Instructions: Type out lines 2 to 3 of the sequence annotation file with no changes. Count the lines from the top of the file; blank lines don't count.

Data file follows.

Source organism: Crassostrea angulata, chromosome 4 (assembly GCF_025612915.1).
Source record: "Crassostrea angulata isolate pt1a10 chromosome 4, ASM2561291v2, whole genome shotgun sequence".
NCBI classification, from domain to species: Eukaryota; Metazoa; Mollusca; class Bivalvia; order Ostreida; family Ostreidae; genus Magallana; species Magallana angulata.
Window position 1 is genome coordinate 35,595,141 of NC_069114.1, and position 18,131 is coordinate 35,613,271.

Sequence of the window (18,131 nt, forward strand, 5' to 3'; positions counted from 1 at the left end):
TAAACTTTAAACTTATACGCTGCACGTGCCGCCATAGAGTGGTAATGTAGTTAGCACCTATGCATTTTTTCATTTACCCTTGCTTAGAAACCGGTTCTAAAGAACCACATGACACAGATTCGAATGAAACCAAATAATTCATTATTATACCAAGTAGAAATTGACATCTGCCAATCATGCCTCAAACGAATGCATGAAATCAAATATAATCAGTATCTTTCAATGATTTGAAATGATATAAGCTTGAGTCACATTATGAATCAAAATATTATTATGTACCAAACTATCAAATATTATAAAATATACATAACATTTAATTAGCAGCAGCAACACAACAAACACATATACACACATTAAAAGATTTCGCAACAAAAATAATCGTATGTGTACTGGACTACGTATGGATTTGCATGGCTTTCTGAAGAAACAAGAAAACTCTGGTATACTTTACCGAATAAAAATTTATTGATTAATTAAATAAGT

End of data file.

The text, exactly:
Source record: "Crassostrea angulata isolate pt1a10 chromosome 4, ASM2561291v2, whole genome shotgun sequence".
NCBI classification, from domain to species: Eukaryota; Metazoa; Mollusca; class Bivalvia; order Ostreida; family Ostreidae; genus Magallana; species Magallana angulata.